Just when you think you are over the worst, the forces of secrecy bite back. No sooner had the Government published a draft Defamation Bill, going some way to reversing many of the most hideous aspects of Britain's libel laws, than thejudiciary set a dangerous new precedent.
The recent decision by Mr Justice Tugendhat to grant anonymity to a claimant in a libel case is believed to be the first of its kind. The case, the details of which the media are not allowed to report, concerns a wealthy financier, a multimillion-pound family trust, and lurid allegations online.
I have no interest in the tangled web of people involved; nor, I suggest, do most readers. The trouble is that many legal disputes involve dark and often nefarious acts, which individuals might seek to prevent being exposed. Their interests, naturally, should be taken into account, but these should not override other considerations.
The only true justice is open justice, yet increasingly judges in the UK see the right to secrecy as paramount. Super-injunctions and other gagging orders are being handed out with alarming frequency. These forbid not just the revealing of information, but the revealing of the very injunction preventing the release of that information.
Currently one super-injunction prevents the media from calling someone a banker. I can, by law, say no more than that. Super-injunctions have been used by footballers "playing away" with team-mates' girlfriends, and by companies who believe their reputations could be damaged by newspapers having the temerity to expose their polluting practices. The most outrageous such case involved the oil trading firm Trafigura. In 2009, Carter Ruck, the solicitors' firm, warned that a newspaper would be in contempt of court if it published a parliamentary question about the company dumping toxic waste in Ivory Coast. This led to a frenetic meeting in the House of Commons which my organisation, Index on Censorship, convened with MPs furious at the attempt to ride roughshod over the longstanding right to parliamentary privilege.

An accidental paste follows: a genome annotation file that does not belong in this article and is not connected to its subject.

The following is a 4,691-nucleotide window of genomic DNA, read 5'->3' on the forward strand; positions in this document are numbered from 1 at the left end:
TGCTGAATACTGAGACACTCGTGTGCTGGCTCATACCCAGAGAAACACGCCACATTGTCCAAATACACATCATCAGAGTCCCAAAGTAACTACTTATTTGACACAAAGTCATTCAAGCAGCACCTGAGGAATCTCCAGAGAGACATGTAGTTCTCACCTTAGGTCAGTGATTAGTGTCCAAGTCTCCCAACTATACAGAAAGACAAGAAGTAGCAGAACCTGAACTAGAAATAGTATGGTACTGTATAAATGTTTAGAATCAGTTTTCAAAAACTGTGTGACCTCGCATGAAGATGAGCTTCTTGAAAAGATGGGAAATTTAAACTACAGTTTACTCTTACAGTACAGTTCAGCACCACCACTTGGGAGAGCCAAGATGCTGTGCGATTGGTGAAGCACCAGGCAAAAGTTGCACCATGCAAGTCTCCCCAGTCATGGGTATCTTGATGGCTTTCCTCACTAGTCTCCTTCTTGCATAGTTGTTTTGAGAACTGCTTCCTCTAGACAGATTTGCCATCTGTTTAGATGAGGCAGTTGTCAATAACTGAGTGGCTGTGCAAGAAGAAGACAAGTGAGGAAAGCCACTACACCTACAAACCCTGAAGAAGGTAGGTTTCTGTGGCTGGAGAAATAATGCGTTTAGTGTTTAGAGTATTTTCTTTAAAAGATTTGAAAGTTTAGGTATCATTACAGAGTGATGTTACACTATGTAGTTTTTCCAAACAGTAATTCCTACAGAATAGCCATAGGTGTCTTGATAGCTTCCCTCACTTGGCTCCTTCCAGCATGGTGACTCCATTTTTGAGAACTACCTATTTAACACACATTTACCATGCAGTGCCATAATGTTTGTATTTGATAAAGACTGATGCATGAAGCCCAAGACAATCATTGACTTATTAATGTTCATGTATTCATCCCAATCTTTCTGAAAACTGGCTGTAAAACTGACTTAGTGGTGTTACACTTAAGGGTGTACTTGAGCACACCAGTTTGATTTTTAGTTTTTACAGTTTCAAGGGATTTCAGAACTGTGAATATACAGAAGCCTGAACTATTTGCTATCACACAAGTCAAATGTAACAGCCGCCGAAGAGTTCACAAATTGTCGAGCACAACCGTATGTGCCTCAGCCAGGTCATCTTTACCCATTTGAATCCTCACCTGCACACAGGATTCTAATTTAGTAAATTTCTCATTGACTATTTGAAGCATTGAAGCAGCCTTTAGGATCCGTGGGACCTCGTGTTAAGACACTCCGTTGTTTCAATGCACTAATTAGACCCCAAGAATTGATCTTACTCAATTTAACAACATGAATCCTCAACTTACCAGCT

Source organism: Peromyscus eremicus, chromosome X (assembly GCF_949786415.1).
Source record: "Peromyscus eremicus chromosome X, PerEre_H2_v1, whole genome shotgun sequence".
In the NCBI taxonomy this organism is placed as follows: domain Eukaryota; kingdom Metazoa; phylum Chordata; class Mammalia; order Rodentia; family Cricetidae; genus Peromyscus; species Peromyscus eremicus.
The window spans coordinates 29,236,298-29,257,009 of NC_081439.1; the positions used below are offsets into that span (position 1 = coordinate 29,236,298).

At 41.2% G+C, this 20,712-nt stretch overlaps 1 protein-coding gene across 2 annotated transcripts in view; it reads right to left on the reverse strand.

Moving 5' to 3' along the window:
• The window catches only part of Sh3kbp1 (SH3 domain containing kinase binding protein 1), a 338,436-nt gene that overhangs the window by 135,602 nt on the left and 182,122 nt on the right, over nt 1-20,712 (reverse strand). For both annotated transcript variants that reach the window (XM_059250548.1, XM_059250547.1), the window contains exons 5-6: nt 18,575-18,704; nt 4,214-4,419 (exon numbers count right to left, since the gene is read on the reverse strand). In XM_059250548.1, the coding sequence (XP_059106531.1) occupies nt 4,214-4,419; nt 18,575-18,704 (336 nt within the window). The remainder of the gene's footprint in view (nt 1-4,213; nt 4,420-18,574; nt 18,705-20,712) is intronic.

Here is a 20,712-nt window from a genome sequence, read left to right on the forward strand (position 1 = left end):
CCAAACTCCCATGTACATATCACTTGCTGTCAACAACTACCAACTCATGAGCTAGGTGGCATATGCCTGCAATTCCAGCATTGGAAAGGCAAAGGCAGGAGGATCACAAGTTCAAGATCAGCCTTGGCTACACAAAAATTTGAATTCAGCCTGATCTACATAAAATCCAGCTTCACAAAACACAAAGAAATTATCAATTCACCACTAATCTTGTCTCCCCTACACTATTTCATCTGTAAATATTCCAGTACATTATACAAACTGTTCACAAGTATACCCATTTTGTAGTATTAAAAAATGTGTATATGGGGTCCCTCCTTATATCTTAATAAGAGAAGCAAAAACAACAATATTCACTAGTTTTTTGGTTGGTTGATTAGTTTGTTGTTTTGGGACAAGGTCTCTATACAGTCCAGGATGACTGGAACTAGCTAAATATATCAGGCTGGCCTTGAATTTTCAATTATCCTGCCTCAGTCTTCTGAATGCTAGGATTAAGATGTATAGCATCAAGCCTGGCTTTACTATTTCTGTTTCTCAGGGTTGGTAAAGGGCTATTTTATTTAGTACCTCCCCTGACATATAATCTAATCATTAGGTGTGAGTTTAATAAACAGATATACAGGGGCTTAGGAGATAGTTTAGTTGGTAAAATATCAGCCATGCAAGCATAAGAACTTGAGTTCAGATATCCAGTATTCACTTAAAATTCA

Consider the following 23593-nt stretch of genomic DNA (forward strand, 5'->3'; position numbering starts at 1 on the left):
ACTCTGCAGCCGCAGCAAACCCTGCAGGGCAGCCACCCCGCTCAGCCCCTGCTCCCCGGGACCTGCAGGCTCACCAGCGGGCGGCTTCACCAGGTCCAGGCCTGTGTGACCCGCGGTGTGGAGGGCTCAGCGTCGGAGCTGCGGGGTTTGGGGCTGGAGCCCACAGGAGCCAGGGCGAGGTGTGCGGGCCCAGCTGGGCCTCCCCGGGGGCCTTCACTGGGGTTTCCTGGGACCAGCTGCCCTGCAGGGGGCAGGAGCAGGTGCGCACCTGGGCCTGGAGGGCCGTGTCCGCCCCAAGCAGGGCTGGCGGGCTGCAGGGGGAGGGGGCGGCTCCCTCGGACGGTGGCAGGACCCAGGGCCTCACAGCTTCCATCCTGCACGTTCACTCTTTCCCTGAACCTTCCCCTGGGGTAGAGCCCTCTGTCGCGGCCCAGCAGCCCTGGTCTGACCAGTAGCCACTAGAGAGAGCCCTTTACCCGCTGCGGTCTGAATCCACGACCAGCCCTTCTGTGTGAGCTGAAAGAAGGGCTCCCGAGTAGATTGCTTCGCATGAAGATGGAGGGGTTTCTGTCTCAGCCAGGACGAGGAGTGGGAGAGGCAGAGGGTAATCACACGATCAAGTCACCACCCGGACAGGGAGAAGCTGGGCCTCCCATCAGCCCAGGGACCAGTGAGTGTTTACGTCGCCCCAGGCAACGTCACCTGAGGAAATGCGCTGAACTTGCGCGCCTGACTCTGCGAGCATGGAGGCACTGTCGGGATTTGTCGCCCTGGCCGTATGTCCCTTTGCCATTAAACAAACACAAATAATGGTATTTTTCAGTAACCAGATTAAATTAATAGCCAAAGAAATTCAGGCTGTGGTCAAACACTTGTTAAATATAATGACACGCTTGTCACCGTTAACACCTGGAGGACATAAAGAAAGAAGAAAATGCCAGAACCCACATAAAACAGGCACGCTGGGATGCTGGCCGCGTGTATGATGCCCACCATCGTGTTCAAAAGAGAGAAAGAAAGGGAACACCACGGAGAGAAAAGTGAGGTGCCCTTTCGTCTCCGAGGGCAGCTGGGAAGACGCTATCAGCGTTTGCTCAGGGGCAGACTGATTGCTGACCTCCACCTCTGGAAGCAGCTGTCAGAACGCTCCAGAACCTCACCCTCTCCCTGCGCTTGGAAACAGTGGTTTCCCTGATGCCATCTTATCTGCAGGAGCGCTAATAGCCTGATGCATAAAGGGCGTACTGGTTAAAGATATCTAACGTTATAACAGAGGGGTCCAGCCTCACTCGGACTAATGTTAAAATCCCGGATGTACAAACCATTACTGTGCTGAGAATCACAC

The conclusion drawn then applies equally now: the rich and powerful will do whatever it takes, aided by certain legal firms, to chill legitimate journalistic and public inquiry. Soon we may see public figures taking out super-injunctions or other requests for privacy to prevent the disclosing of their financial affairs. We would not just be denied the right to know about the detail; we wouldn't know that the cases even exist.
When we asked the Ministryof Justice how many super-injunctions were in place, we were astonished to be told that they had no idea. They apparently hadnever counted them. In one respect that was understandable. It is not easy to count something that,officially, does not exist.
Unofficial estimates put the number of super-injunctions issued over the last 18 months at around 20. Most of them relate to sex and most of them relate to footballers. Some of these gags fail, most famously in the case of John Terry, who was relieved of the England captaincy as a result of newspaper allegations about an extramarital affair.
A special committee, chaired by the Master of the Rolls, Lord Neuberger, has been looking at the use of super-injunctions. Its findings, due to be published just before Easter, are awaited with interest.
Super-injunctions and other anonymity devices are doing incalculable damage not just to free expression but to the credibility of the legal system.